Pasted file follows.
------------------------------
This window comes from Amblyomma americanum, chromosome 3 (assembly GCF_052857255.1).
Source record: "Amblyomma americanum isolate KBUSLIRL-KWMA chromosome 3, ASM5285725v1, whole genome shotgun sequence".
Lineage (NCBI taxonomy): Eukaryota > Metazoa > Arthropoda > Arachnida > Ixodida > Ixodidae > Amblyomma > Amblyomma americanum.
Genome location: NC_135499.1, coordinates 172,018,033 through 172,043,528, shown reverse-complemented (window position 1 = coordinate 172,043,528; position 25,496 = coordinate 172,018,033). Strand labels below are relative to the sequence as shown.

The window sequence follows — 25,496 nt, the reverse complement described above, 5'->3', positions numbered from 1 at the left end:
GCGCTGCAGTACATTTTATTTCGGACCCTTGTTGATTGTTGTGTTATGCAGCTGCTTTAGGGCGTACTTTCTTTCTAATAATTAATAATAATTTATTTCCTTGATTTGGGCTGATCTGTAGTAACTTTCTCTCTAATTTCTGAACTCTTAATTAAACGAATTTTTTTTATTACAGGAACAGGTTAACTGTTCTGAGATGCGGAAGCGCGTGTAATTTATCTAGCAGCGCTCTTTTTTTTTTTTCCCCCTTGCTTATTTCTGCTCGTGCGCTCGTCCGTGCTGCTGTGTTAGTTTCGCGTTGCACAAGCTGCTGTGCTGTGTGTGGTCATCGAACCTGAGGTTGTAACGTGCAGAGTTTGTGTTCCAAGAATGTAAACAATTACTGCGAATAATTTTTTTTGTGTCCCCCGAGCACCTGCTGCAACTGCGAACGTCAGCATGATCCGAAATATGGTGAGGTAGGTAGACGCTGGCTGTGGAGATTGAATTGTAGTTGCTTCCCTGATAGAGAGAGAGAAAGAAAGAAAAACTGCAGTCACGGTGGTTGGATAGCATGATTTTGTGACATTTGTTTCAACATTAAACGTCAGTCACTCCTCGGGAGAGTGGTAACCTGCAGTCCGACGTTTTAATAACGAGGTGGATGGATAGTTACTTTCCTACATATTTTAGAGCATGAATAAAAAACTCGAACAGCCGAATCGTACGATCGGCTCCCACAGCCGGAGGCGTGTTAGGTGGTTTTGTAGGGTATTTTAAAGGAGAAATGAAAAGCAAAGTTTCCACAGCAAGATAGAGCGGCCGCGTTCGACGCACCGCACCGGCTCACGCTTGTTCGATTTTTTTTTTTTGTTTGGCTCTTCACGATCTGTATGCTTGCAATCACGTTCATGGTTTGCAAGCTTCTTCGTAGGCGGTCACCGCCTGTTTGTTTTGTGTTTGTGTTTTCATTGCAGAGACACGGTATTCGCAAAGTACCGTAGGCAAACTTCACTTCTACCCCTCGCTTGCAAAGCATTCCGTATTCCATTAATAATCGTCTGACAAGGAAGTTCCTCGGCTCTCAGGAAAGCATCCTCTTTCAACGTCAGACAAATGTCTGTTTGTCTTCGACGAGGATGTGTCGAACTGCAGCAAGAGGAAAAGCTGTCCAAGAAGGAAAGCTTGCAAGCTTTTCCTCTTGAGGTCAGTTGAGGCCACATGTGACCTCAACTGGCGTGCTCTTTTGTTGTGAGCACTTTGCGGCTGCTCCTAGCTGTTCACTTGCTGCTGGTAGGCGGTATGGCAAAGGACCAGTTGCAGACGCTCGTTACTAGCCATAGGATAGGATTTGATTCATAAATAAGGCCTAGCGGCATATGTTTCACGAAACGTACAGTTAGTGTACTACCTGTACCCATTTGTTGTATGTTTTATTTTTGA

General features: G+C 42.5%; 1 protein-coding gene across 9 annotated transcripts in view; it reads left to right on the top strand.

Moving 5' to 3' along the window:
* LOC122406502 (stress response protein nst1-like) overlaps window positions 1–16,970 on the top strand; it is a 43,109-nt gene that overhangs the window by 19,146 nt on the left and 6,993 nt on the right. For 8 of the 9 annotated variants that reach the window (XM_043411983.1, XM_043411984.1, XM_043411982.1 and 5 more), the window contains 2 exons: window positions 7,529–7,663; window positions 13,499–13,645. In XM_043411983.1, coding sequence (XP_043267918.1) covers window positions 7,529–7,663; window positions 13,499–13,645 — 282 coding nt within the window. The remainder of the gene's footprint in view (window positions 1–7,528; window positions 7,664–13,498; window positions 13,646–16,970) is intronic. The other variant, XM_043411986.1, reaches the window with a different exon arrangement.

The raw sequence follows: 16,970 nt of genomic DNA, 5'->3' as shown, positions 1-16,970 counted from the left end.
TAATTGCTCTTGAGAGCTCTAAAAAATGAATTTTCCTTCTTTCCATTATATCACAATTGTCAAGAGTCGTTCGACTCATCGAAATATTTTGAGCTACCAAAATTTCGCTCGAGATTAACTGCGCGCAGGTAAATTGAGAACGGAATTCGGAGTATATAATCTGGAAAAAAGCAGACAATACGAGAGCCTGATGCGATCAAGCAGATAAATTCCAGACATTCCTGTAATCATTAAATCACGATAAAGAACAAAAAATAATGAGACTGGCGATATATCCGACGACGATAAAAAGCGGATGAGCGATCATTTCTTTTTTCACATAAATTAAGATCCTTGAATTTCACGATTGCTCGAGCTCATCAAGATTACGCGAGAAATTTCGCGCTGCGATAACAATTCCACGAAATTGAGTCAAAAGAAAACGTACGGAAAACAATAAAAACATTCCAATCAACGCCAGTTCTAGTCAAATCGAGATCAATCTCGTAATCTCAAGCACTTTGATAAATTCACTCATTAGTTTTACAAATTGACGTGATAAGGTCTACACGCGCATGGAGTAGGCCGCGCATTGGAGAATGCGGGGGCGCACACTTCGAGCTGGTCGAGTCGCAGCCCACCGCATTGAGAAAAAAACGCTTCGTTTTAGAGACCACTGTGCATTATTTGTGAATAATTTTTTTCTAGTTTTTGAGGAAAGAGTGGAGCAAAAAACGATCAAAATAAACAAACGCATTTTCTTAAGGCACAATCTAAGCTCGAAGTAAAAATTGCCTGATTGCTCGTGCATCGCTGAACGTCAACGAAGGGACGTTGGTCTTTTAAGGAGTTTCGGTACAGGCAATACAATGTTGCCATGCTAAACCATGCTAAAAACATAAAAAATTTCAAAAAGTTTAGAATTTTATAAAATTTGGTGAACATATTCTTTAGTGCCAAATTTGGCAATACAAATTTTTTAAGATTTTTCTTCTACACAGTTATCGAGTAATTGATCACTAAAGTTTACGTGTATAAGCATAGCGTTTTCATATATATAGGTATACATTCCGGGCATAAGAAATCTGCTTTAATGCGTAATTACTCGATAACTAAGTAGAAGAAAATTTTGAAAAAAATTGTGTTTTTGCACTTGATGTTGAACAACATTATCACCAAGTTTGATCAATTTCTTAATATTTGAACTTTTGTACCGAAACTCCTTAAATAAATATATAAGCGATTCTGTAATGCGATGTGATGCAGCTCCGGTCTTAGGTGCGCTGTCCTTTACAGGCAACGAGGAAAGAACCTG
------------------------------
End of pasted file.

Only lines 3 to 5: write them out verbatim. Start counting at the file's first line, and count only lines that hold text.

Lineage (NCBI taxonomy): Eukaryota > Metazoa > Arthropoda > Arachnida > Ixodida > Ixodidae > Amblyomma > Amblyomma americanum.
Genome location: NC_135499.1, coordinates 172,018,033 through 172,043,528, shown reverse-complemented (window position 1 = coordinate 172,043,528; position 25,496 = coordinate 172,018,033). Strand labels below are relative to the sequence as shown.

The window sequence follows — 25,496 nt, the reverse complement described above, 5'->3', positions numbered from 1 at the left end: